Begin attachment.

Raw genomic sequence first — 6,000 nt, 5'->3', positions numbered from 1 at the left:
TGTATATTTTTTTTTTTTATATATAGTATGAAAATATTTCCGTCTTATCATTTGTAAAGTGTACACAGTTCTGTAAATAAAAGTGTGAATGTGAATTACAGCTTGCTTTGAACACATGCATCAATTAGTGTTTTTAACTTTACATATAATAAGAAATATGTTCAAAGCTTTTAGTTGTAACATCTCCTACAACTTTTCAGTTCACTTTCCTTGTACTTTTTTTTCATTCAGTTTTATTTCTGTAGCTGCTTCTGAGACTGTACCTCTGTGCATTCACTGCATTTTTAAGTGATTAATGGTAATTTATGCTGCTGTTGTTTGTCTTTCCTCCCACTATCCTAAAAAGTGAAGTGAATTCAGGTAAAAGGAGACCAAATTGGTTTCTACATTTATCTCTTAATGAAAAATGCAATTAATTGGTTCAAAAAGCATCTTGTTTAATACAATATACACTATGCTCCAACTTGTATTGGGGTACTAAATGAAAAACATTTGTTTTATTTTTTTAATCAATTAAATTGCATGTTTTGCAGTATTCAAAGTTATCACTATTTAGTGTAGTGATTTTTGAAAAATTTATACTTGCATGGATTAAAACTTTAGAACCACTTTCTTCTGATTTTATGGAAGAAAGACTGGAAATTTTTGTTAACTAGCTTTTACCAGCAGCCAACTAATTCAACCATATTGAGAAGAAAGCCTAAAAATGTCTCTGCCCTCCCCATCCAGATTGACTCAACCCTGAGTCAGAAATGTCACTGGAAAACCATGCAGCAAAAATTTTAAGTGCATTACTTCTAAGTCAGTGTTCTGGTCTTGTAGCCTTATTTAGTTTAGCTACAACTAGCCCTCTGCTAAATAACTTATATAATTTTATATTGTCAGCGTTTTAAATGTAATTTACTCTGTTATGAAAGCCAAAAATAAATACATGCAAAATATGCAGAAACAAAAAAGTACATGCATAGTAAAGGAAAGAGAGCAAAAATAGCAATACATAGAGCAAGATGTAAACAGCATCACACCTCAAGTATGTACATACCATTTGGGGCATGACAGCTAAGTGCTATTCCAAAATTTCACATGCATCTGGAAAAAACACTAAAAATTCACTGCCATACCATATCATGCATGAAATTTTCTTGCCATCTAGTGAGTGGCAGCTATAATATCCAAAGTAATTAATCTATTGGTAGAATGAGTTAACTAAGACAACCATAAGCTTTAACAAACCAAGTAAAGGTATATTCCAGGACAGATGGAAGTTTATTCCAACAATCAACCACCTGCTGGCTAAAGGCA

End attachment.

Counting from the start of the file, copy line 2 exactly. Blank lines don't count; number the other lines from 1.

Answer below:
TGTATATTTTTTTTTTTTATATATAGTATGAAAATATTTCCGTCTTATCATTTGTAAAGTGTACACAGTTCTGTAAATAAAAGTGTGAATGTGAATTACAGCTTGCTTTGAACACATGCATCAATTAGTGTTTTTAACTTTACATATAATAAGAAATATGTTCAAAGCTTTTAGTTGTAACATCTCCTACAACTTTTCAGTTCACTTTCCTTGTACTTTTTTTTCATTCAGTTTTATTTCTGTAGCTGCTTCTGAGACTGTACCTCTGTGCATTCACTGCATTTTTAAGTGATTAATGGTAATTTATGCTGCTGTTGTTTGTCTTTCCTCCCACTATCCTAAAAAGTGAAGTGAATTCAGGTAAAAGGAGACCAAATTGGTTTCTACATTTATCTCTTAATGAAAAATGCAATTAATTGGTTCAAAAAGCATCTTGTTTAATACAATATACACTATGCTCCAACTTGTATTGGGGTACTAAATGAAAAACATTTGTTTTATTTTTTTAATCAATTAAATTGCATGTTTTGCAGTATTCAAAGTTATCACTATTTAGTGTAGTGATTTTTGAAAAATTTATACTTGCATGGATTAAAACTTTAGAACCACTTTCTTCTGATTTTATGGAAGAAAGACTGGAAATTTTTGTTAACTAGCTTTTACCAGCAGCCAACTAATTCAACCATATTGAGAAGAAAGCCTAAAAATGTCTCTGCCCTCCCCATCCAGATTGACTCAACCCTGAGTCAGAAATGTCACTGGAAAACCATGCAGCAAAAATTTTAAGTGCATTACTTCTAAGTCAGTGTTCTGGTCTTGTAGCCTTATTTAGTTTAGCTACAACTAGCCCTCTGCTAAATAACTTATATAATTTTATATTGTCAGCGTTTTAAATGTAATTTACTCTGTTATGAAAGCCAAAAATAAATACATGCAAAATATGCAGAAACAAAAAAGTACATGCATAGTAAAGGAAAGAGAGCAAAAATAGCAATACATAGAGCAAGATGTAAACAGCATCACACCTCAAGTATGTACATACCATTTGGGGCATGACAGCTAAGTGCTATTCCAAAATTTCACATGCATCTGGAAAAAACACTAAAAATTCACTGCCATACCATATCATGCATGAAATTTTCTTGCCATCTAGTGAGTGGCAGCTATAATATCCAAAGTAATTAATCTATTGGTAGAATGAGTTAACTAAGACAACCATAAGCTTTAACAAACCAAGTAAAGGTATATTCCAGGACAGATGGAAGTTTATTCCAACAATCAACCACCTGCTGGCTAAAGGCA